Monstrous and Unique

by Ken Gibb

In a recent piece in the Financial Times [A Fiscal Fix for a Pecuiarly Flawed Property Tax], John Muellbauer continues his long term campaign to improve the working of the housing market. His belief is that fiscal levers could play a more coherent role and could on the one hand improve economic efficiency and productivity, while at the same time increasing fairness of tax outcomes.
The piece is about the ‘monstrous and unique’ council tax system of local taxation. Muellbauer provides a clear case in favour of reforming rather than replacing council tax. This short paper is, to my mind, the clearest and strongest defence of such a strategy and is consequentially worth closer scrutiny. What does he say, are the consequences and how does this play into the ongoing Scottish local tax commission?

Muellbauer begins with an increasingly familiar litany of council tax problems: the failure to have regular general revaluations and the fact that banding (and weighting the bands to dampen tax payment differentials) means that households in low value properties pay more as  proportion of their property value than do high value property owners [indeed, measured against current income, the Burt Review evidence in 2006 suggested that Scottish council tax payments were straightforwardly regressive over large parts of the income distribution]. He also criticises the council tax reduction system which through the 10% reduction in support, has brought many low income households into paying the tax for the first time (shades of the poll tax) and has created a forest of different local means tests into the bargain. As he notes, council tax debt now exceeds credit card debt as the most common debt-related problem according to the Citizens Advice network.

John Muellbauer argues that, instead, council tax could be more progressive. He would make the first £40,000 of property value free of tax taking ‘hundreds of thousands out of the poverty trap’. At the same time he would add a higher band for properties over £5 million. He recognises that a key problem with property taxes is the asset rich but cash poor household. He argues for offering all council tax payers a tax deferral in return for a government equity share in the property (1% per year) with a small discount for continuing to pay in cash.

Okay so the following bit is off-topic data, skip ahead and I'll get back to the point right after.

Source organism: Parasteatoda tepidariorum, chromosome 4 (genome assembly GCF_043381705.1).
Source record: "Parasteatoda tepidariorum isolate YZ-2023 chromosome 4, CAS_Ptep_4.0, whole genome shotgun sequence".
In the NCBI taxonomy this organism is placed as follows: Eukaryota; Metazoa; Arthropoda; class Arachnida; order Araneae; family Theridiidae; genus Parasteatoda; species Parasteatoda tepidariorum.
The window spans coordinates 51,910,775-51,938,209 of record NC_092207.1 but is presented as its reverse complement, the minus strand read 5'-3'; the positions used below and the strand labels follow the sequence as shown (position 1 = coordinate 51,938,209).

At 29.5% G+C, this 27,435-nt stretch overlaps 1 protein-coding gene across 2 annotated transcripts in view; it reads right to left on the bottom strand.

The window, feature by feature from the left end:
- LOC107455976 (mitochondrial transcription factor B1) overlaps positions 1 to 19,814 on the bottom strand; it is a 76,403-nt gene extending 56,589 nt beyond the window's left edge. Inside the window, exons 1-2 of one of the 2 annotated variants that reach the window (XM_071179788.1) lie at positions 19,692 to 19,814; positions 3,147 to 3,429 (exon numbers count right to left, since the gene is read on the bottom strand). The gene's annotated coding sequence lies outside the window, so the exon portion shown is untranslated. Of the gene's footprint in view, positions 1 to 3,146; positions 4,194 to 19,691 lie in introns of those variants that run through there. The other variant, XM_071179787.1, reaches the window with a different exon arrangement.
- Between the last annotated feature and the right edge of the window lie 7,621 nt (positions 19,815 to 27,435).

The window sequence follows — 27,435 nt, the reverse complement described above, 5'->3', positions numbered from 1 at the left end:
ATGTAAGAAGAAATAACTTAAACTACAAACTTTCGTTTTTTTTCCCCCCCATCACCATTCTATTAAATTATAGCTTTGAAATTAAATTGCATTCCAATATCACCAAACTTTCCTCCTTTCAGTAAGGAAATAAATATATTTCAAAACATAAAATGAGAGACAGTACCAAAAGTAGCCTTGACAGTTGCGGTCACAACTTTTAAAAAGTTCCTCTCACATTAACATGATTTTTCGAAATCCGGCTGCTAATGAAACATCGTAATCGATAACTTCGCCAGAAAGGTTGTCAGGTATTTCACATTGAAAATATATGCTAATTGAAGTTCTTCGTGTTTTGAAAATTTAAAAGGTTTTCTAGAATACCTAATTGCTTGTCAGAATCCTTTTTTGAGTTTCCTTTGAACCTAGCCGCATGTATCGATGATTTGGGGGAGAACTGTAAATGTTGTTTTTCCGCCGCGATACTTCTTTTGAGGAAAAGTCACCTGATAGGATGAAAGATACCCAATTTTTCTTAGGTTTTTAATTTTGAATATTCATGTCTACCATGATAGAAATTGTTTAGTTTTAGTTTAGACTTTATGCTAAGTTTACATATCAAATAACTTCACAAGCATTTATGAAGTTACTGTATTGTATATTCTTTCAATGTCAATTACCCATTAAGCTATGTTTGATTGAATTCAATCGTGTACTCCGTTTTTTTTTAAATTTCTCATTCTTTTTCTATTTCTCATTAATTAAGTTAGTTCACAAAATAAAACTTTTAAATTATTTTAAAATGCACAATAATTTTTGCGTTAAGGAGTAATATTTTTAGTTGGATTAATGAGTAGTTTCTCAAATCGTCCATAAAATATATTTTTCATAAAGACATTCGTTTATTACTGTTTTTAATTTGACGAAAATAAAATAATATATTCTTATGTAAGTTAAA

From an economic point of view, Muellbauer argues that this would increase the efficient use of the housing stock. More revenue from council tax could be used to reduce reliance on stamp duty (following the Mirrlees Review agenda of seeking to cut stamp duty), and capitalisation effects would raise house prices in areas of low value and reduce them at the upper end of the market. Overall, this would reduce expected capital appreciation which is argued to be better for younger households, economic performance and the wider housing system. It might also deter speculative foreign investment in high value property.

Clearly, the author is writing a polemical piece aimed at pushing council tax reform into the election debate. However, the ideas regarding the tax free allowance and the deferral/equity stake are of genuine interest. I think to fill the idea out as a policy option, we would need to know:

– How regular general revaluation would take place and be enforced?

– What would the bands look like after the reform and would there be a re-weighting of the bands relative to D?

– Would council tax reduction continue to work in essentially the same way, net of the tax allowance? How would it interact with the deferral?

The proposal involves a further element of nationalising council tax with the government rather than councils operating the deferral system (although councils would receive a cash sum equivalent to the deferred payment each year). This does not really do anything to increase local democratic accountability or to help councils raise more revenue locally. Along with pressure to continue with council tax freezes, it does not reverse the process of centralisation of local government finance that goes back to the 1980s.

In previous writing John Muellbauer has argued in favour of a new national property tax to take on some of the ideas described here. New taxes and a reconfiguration of existing ones can be revenue neutral and need not increase overall tax burdens. They can reallocate resources more efficiently and I can see the in-principle case for better local property taxes more related to current property market values alongside a national tax on land values. This could shift taxes away from more productive activities like work and investing, it might reduce taxes on mobility like stamp duty and/or reduce marginal rates of tax while widening the tax base, thereby reducing revenue risk.

The tax free allowance and the deferral/equity stake ideas are interesting and useful for the Scottish local tax commission. Inevitably, talk of reform raises important wider questions for local government, accountability and autonomy. While this might not be strictly part of the remit of the commission it does remind us that successful policy reform has to be credible to its key stakeholders and that includes local government and advocates of more local democracy and responsibility.